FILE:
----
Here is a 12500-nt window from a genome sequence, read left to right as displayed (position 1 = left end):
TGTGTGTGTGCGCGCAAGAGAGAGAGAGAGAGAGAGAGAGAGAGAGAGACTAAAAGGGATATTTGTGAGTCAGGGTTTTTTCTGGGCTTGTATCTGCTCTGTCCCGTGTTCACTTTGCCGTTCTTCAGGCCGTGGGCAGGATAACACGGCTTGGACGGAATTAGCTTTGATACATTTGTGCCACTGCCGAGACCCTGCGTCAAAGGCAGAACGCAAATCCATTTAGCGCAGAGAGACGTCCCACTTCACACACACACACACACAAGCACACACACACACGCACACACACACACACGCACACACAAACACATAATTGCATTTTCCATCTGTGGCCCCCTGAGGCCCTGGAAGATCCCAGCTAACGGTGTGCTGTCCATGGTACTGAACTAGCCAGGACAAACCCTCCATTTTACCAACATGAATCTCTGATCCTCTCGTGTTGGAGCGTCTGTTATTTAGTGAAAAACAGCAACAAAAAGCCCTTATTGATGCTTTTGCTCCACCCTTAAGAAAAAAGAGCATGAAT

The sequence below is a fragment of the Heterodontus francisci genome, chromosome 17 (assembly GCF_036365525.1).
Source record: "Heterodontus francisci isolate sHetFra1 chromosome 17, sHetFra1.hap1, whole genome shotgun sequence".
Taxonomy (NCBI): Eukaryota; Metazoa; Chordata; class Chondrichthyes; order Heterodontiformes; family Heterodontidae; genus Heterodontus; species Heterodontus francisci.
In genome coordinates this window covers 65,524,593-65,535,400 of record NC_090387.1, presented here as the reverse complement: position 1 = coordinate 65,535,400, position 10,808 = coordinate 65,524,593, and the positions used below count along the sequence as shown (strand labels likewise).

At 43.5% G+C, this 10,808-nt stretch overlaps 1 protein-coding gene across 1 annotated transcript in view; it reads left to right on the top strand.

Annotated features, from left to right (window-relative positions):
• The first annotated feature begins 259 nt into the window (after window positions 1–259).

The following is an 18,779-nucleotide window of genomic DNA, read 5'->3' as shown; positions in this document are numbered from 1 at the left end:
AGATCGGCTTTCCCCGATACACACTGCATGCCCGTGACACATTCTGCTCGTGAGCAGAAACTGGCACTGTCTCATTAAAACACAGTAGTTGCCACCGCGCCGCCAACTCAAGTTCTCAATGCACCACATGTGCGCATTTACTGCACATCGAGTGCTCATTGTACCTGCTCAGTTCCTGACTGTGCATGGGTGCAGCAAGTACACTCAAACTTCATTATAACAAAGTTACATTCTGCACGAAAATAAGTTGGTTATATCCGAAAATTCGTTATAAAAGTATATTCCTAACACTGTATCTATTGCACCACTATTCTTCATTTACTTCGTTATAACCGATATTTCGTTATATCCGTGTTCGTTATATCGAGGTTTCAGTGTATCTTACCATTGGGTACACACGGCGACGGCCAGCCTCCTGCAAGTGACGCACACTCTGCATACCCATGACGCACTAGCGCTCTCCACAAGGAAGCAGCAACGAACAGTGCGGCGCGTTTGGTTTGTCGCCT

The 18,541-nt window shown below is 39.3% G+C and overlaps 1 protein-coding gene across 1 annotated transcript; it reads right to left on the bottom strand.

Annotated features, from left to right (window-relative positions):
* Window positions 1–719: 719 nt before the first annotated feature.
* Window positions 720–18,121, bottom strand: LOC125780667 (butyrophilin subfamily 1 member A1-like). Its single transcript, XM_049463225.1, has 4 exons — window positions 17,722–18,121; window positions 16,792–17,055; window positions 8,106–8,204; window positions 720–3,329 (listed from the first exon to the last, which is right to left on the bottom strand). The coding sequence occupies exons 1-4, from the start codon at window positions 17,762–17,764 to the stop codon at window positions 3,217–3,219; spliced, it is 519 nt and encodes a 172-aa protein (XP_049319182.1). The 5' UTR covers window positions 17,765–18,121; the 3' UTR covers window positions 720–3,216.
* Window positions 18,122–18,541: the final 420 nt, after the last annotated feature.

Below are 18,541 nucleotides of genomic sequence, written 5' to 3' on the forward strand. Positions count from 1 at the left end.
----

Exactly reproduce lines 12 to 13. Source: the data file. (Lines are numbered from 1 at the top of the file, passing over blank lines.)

The 18,541-nt window shown below is 39.3% G+C and overlaps 1 protein-coding gene across 1 annotated transcript; it reads right to left on the bottom strand.

Annotated features, from left to right (window-relative positions):